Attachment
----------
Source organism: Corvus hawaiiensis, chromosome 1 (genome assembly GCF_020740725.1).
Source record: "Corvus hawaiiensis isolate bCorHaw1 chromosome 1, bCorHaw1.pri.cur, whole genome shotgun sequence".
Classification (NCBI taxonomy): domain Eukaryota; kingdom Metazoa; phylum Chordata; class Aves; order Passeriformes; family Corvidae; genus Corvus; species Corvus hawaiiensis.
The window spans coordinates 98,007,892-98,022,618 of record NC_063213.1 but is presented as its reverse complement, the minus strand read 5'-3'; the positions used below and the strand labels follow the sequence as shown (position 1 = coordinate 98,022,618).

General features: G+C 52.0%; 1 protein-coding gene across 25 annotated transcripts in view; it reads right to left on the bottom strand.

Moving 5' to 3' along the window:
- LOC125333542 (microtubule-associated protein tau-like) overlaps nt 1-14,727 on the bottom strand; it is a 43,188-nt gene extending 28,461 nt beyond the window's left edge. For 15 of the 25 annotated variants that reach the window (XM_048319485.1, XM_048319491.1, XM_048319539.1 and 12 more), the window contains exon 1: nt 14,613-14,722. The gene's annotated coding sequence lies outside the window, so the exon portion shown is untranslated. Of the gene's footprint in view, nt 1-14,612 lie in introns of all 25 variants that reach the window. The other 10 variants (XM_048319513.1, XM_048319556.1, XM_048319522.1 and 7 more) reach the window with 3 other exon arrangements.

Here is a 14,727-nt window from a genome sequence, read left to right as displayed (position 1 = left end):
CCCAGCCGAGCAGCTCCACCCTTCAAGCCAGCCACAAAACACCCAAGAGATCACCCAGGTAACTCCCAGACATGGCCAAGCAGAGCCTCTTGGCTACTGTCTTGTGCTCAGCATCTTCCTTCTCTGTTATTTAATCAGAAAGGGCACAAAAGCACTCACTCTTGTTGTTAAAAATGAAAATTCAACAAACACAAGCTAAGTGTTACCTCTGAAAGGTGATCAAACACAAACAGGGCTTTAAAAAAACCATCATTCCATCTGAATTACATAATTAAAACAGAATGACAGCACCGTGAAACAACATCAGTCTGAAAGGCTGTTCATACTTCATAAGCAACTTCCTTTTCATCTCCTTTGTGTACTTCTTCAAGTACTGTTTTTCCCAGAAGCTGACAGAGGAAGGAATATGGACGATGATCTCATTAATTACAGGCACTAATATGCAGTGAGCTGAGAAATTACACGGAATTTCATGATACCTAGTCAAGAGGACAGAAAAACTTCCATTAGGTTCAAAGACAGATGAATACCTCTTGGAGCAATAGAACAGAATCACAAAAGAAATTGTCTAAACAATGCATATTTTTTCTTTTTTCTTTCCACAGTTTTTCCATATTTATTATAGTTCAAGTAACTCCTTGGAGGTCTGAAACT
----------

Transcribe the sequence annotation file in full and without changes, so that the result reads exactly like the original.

Source organism: Corvus hawaiiensis, chromosome 1 (genome assembly GCF_020740725.1).
Source record: "Corvus hawaiiensis isolate bCorHaw1 chromosome 1, bCorHaw1.pri.cur, whole genome shotgun sequence".
Classification (NCBI taxonomy): domain Eukaryota; kingdom Metazoa; phylum Chordata; class Aves; order Passeriformes; family Corvidae; genus Corvus; species Corvus hawaiiensis.
The window spans coordinates 98,007,892-98,022,618 of record NC_063213.1 but is presented as its reverse complement, the minus strand read 5'-3'; the positions used below and the strand labels follow the sequence as shown (position 1 = coordinate 98,022,618).

General features: G+C 52.0%; 1 protein-coding gene across 25 annotated transcripts in view; it reads right to left on the bottom strand.

Moving 5' to 3' along the window:
- LOC125333542 (microtubule-associated protein tau-like) overlaps nt 1-14,727 on the bottom strand; it is a 43,188-nt gene extending 28,461 nt beyond the window's left edge. For 15 of the 25 annotated variants that reach the window (XM_048319485.1, XM_048319491.1, XM_048319539.1 and 12 more), the window contains exon 1: nt 14,613-14,722. The gene's annotated coding sequence lies outside the window, so the exon portion shown is untranslated. Of the gene's footprint in view, nt 1-14,612 lie in introns of all 25 variants that reach the window. The other 10 variants (XM_048319513.1, XM_048319556.1, XM_048319522.1 and 7 more) reach the window with 3 other exon arrangements.

Here is a 14,727-nt window from a genome sequence, read left to right as displayed (position 1 = left end):
CCCAGCCGAGCAGCTCCACCCTTCAAGCCAGCCACAAAACACCCAAGAGATCACCCAGGTAACTCCCAGACATGGCCAAGCAGAGCCTCTTGGCTACTGTCTTGTGCTCAGCATCTTCCTTCTCTGTTATTTAATCAGAAAGGGCACAAAAGCACTCACTCTTGTTGTTAAAAATGAAAATTCAACAAACACAAGCTAAGTGTTACCTCTGAAAGGTGATCAAACACAAACAGGGCTTTAAAAAAACCATCATTCCATCTGAATTACATAATTAAAACAGAATGACAGCACCGTGAAACAACATCAGTCTGAAAGGCTGTTCATACTTCATAAGCAACTTCCTTTTCATCTCCTTTGTGTACTTCTTCAAGTACTGTTTTTCCCAGAAGCTGACAGAGGAAGGAATATGGACGATGATCTCATTAATTACAGGCACTAATATGCAGTGAGCTGAGAAATTACACGGAATTTCATGATACCTAGTCAAGAGGACAGAAAAACTTCCATTAGGTTCAAAGACAGATGAATACCTCTTGGAGCAATAGAACAGAATCACAAAAGAAATTGTCTAAACAATGCATATTTTTTCTTTTTTCTTTCCACAGTTTTTCCATATTTATTATAGTTCAAGTAACTCCTTGGAGGTCTGAAACT